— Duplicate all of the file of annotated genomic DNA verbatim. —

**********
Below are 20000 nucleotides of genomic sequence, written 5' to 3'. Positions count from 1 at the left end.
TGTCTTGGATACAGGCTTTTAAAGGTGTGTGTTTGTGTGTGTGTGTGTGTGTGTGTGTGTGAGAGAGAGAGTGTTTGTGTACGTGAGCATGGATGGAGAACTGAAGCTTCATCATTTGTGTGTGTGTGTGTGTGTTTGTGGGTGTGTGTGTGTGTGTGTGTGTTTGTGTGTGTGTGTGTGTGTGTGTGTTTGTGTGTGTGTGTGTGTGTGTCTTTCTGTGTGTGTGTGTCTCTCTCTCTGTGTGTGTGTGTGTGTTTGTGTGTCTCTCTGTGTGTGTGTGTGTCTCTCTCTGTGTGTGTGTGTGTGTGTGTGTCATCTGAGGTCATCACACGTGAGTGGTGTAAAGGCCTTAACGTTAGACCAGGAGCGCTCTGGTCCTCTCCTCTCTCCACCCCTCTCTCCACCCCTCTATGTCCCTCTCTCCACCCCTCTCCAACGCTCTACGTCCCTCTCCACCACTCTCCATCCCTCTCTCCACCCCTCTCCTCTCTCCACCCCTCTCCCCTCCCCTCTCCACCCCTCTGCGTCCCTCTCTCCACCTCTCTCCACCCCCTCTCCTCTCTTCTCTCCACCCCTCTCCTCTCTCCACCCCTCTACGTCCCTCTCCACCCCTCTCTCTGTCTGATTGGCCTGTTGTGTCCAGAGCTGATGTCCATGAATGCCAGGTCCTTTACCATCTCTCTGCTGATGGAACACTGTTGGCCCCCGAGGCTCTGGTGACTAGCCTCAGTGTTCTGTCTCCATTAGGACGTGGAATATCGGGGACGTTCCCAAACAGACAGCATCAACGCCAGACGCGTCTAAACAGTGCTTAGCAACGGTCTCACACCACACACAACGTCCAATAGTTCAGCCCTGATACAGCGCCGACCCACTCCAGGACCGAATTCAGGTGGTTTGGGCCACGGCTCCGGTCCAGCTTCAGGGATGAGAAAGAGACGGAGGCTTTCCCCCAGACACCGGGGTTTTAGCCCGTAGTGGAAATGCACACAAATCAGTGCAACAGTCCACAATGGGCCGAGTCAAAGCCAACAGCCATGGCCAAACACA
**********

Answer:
Below are 20000 nucleotides of genomic sequence, written 5' to 3'. Positions count from 1 at the left end.
TGTCTTGGATACAGGCTTTTAAAGGTGTGTGTTTGTGTGTGTGTGTGTGTGTGTGTGTGTGAGAGAGAGAGTGTTTGTGTACGTGAGCATGGATGGAGAACTGAAGCTTCATCATTTGTGTGTGTGTGTGTGTGTTTGTGGGTGTGTGTGTGTGTGTGTGTGTTTGTGTGTGTGTGTGTGTGTGTGTGTTTGTGTGTGTGTGTGTGTGTGTCTTTCTGTGTGTGTGTGTCTCTCTCTCTGTGTGTGTGTGTGTGTTTGTGTGTCTCTCTGTGTGTGTGTGTGTCTCTCTCTGTGTGTGTGTGTGTGTGTGTGTCATCTGAGGTCATCACACGTGAGTGGTGTAAAGGCCTTAACGTTAGACCAGGAGCGCTCTGGTCCTCTCCTCTCTCCACCCCTCTCTCCACCCCTCTATGTCCCTCTCTCCACCCCTCTCCAACGCTCTACGTCCCTCTCCACCACTCTCCATCCCTCTCTCCACCCCTCTCCTCTCTCCACCCCTCTCCCCTCCCCTCTCCACCCCTCTGCGTCCCTCTCTCCACCTCTCTCCACCCCCTCTCCTCTCTTCTCTCCACCCCTCTCCTCTCTCCACCCCTCTACGTCCCTCTCCACCCCTCTCTCTGTCTGATTGGCCTGTTGTGTCCAGAGCTGATGTCCATGAATGCCAGGTCCTTTACCATCTCTCTGCTGATGGAACACTGTTGGCCCCCGAGGCTCTGGTGACTAGCCTCAGTGTTCTGTCTCCATTAGGACGTGGAATATCGGGGACGTTCCCAAACAGACAGCATCAACGCCAGACGCGTCTAAACAGTGCTTAGCAACGGTCTCACACCACACACAACGTCCAATAGTTCAGCCCTGATACAGCGCCGACCCACTCCAGGACCGAATTCAGGTGGTTTGGGCCACGGCTCCGGTCCAGCTTCAGGGATGAGAAAGAGACGGAGGCTTTCCCCCAGACACCGGGGTTTTAGCCCGTAGTGGAAATGCACACAAATCAGTGCAACAGTCCACAATGGGCCGAGTCAAAGCCAACAGCCATGGCCAAACACA